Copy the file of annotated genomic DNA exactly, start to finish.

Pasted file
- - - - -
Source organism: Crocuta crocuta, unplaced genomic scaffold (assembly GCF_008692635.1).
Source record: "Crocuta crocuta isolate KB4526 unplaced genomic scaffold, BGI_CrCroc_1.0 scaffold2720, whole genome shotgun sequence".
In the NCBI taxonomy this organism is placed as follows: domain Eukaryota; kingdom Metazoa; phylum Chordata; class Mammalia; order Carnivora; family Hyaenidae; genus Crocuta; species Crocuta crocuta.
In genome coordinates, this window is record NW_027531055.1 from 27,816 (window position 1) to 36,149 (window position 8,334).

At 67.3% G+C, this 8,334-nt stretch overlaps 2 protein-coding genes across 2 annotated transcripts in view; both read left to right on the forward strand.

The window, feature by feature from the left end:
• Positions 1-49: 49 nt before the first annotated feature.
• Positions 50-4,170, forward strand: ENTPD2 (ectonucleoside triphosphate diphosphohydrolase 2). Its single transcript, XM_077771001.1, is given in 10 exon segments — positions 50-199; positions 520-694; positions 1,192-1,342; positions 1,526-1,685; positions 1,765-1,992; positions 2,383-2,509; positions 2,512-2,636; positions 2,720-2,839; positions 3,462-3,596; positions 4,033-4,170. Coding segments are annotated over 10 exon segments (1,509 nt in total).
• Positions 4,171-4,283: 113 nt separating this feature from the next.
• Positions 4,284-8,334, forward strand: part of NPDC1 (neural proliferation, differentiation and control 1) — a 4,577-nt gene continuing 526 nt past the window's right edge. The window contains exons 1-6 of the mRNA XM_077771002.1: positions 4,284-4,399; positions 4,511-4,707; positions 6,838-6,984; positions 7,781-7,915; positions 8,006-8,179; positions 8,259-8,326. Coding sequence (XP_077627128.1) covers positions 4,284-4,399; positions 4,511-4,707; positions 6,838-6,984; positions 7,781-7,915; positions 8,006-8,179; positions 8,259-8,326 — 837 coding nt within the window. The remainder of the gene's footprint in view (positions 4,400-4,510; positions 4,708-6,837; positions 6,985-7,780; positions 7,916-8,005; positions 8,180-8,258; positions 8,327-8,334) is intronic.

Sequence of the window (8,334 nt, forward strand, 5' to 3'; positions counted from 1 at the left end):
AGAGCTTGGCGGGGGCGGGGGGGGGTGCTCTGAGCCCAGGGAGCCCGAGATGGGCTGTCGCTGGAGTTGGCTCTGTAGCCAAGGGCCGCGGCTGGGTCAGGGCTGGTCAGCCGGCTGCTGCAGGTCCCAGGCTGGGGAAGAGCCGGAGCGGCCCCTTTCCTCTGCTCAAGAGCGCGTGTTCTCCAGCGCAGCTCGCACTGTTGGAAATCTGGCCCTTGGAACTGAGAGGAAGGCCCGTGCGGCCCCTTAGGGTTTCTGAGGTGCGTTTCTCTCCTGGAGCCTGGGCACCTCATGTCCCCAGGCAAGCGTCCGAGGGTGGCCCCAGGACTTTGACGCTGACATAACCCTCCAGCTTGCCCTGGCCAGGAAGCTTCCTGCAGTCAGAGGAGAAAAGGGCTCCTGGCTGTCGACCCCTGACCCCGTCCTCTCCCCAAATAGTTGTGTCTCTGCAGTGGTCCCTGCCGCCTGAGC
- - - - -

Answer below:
Source organism: Crocuta crocuta, unplaced genomic scaffold (assembly GCF_008692635.1).
Source record: "Crocuta crocuta isolate KB4526 unplaced genomic scaffold, BGI_CrCroc_1.0 scaffold2720, whole genome shotgun sequence".
In the NCBI taxonomy this organism is placed as follows: domain Eukaryota; kingdom Metazoa; phylum Chordata; class Mammalia; order Carnivora; family Hyaenidae; genus Crocuta; species Crocuta crocuta.
In genome coordinates, this window is record NW_027531055.1 from 27,816 (window position 1) to 36,149 (window position 8,334).

At 67.3% G+C, this 8,334-nt stretch overlaps 2 protein-coding genes across 2 annotated transcripts in view; both read left to right on the forward strand.

The window, feature by feature from the left end:
• Positions 1-49: 49 nt before the first annotated feature.
• Positions 50-4,170, forward strand: ENTPD2 (ectonucleoside triphosphate diphosphohydrolase 2). Its single transcript, XM_077771001.1, is given in 10 exon segments — positions 50-199; positions 520-694; positions 1,192-1,342; positions 1,526-1,685; positions 1,765-1,992; positions 2,383-2,509; positions 2,512-2,636; positions 2,720-2,839; positions 3,462-3,596; positions 4,033-4,170. Coding segments are annotated over 10 exon segments (1,509 nt in total).
• Positions 4,171-4,283: 113 nt separating this feature from the next.
• Positions 4,284-8,334, forward strand: part of NPDC1 (neural proliferation, differentiation and control 1) — a 4,577-nt gene continuing 526 nt past the window's right edge. The window contains exons 1-6 of the mRNA XM_077771002.1: positions 4,284-4,399; positions 4,511-4,707; positions 6,838-6,984; positions 7,781-7,915; positions 8,006-8,179; positions 8,259-8,326. Coding sequence (XP_077627128.1) covers positions 4,284-4,399; positions 4,511-4,707; positions 6,838-6,984; positions 7,781-7,915; positions 8,006-8,179; positions 8,259-8,326 — 837 coding nt within the window. The remainder of the gene's footprint in view (positions 4,400-4,510; positions 4,708-6,837; positions 6,985-7,780; positions 7,916-8,005; positions 8,180-8,258; positions 8,327-8,334) is intronic.

Sequence of the window (8,334 nt, forward strand, 5' to 3'; positions counted from 1 at the left end):
AGAGCTTGGCGGGGGCGGGGGGGGGTGCTCTGAGCCCAGGGAGCCCGAGATGGGCTGTCGCTGGAGTTGGCTCTGTAGCCAAGGGCCGCGGCTGGGTCAGGGCTGGTCAGCCGGCTGCTGCAGGTCCCAGGCTGGGGAAGAGCCGGAGCGGCCCCTTTCCTCTGCTCAAGAGCGCGTGTTCTCCAGCGCAGCTCGCACTGTTGGAAATCTGGCCCTTGGAACTGAGAGGAAGGCCCGTGCGGCCCCTTAGGGTTTCTGAGGTGCGTTTCTCTCCTGGAGCCTGGGCACCTCATGTCCCCAGGCAAGCGTCCGAGGGTGGCCCCAGGACTTTGACGCTGACATAACCCTCCAGCTTGCCCTGGCCAGGAAGCTTCCTGCAGTCAGAGGAGAAAAGGGCTCCTGGCTGTCGACCCCTGACCCCGTCCTCTCCCCAAATAGTTGTGTCTCTGCAGTGGTCCCTGCCGCCTGAGC